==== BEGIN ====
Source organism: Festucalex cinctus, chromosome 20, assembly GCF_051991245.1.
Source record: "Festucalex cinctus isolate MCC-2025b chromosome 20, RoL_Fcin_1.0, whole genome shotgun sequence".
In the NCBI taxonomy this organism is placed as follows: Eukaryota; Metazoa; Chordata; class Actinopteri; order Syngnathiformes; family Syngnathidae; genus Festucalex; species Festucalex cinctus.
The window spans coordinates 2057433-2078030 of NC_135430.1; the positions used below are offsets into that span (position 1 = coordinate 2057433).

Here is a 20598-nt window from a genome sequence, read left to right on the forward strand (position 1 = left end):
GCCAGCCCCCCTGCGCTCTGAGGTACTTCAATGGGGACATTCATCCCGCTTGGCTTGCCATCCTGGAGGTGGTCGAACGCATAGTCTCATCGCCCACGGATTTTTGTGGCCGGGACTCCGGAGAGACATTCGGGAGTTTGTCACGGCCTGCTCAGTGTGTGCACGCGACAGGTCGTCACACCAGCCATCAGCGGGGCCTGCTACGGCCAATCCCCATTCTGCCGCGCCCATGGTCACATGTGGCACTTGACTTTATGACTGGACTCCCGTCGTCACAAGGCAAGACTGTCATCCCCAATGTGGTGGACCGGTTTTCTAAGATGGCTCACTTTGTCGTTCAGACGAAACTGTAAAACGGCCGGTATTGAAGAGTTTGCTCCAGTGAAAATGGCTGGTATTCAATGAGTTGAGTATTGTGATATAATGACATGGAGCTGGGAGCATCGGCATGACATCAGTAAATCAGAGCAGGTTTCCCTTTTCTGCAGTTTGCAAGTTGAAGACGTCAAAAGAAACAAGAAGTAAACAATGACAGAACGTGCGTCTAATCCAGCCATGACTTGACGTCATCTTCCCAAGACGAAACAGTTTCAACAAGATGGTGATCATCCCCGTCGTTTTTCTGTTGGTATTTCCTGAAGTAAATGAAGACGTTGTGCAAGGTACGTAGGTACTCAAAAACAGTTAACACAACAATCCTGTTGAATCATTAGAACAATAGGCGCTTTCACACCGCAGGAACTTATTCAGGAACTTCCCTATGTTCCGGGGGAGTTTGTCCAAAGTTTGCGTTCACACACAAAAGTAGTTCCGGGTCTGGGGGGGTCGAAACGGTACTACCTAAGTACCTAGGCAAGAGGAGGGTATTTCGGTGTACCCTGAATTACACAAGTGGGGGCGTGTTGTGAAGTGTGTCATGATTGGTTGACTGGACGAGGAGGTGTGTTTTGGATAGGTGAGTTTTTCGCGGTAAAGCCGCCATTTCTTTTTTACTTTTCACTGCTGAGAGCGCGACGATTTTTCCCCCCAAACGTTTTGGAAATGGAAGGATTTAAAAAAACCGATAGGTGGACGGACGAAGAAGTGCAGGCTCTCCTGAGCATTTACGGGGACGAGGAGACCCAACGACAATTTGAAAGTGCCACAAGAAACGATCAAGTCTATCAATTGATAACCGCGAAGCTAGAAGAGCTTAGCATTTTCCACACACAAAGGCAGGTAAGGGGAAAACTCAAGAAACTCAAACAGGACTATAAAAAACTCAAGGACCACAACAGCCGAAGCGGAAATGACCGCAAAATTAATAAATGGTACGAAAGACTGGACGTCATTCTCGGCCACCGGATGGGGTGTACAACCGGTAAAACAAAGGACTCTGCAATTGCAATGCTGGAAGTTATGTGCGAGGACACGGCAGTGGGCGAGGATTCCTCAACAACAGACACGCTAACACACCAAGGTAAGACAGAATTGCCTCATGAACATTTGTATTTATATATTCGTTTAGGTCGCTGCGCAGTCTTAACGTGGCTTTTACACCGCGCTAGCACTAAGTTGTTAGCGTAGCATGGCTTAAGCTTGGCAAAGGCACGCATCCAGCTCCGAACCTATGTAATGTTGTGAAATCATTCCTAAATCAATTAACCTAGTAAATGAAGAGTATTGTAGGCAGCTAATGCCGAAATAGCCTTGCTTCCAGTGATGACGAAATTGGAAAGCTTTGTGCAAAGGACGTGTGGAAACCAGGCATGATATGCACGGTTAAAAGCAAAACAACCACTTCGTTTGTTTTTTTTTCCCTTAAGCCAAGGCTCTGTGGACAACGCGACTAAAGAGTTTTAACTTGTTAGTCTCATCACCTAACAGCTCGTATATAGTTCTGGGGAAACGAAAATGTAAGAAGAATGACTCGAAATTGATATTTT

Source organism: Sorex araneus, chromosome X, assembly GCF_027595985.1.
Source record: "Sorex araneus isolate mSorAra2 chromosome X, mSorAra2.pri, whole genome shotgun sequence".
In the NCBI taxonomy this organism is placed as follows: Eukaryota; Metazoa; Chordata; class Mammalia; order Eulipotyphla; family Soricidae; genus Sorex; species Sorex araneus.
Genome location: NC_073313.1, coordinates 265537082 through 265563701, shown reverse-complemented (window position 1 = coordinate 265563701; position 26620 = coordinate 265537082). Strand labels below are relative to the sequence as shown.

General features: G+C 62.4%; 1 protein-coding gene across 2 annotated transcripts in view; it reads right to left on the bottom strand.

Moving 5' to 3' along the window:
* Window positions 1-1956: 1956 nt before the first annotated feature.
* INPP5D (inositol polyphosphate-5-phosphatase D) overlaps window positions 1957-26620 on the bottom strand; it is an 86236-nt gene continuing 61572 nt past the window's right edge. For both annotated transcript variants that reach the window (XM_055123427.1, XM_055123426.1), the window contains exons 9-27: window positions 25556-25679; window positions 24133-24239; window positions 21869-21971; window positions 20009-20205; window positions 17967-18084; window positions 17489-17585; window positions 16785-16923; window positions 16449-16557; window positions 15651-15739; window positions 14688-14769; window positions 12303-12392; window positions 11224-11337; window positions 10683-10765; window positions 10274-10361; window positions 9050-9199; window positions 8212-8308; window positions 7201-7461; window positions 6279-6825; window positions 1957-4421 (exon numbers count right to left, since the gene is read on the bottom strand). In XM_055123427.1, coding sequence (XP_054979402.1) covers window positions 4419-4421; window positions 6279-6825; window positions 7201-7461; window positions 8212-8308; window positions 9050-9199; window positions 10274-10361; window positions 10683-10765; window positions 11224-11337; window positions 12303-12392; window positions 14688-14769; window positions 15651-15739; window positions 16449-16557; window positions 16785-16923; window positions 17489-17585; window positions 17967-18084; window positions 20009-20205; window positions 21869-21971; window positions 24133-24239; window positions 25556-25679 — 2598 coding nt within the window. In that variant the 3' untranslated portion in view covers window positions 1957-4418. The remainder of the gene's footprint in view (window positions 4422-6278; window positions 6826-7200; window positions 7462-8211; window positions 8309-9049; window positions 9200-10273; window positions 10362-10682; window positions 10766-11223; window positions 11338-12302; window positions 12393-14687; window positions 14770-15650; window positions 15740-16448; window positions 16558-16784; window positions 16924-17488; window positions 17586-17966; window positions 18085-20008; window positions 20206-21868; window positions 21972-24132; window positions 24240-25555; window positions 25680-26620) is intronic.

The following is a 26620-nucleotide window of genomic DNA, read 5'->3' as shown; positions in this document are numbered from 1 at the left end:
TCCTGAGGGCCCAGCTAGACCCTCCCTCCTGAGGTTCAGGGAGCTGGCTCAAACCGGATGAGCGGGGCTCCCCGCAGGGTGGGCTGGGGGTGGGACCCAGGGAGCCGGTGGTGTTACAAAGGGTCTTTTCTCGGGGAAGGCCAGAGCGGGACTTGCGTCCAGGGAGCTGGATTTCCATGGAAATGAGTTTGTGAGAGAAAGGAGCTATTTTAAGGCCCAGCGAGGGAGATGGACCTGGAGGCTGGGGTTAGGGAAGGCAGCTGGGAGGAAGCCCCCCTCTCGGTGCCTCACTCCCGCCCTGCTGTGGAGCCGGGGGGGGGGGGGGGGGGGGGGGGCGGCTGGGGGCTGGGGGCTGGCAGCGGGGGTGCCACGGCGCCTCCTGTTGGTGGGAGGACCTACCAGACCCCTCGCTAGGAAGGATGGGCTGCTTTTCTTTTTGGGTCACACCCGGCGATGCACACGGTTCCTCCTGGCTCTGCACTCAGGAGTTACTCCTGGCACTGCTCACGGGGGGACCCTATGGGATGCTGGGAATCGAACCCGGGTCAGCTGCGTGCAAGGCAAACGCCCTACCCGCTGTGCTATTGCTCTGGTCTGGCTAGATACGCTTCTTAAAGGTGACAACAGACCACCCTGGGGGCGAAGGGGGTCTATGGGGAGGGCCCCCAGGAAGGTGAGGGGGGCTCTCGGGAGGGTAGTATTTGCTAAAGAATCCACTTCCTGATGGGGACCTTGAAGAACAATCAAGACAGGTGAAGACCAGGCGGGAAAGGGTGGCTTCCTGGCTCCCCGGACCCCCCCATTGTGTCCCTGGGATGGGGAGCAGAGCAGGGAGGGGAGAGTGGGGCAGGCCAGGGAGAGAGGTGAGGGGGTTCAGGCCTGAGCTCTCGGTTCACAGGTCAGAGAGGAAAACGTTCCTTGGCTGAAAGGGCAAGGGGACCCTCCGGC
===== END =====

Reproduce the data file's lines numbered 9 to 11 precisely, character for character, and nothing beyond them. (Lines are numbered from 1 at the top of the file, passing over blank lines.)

In the NCBI taxonomy this organism is placed as follows: Eukaryota; Metazoa; Chordata; class Mammalia; order Eulipotyphla; family Soricidae; genus Sorex; species Sorex araneus.
Genome location: NC_073313.1, coordinates 265537082 through 265563701, shown reverse-complemented (window position 1 = coordinate 265563701; position 26620 = coordinate 265537082). Strand labels below are relative to the sequence as shown.

General features: G+C 62.4%; 1 protein-coding gene across 2 annotated transcripts in view; it reads right to left on the bottom strand.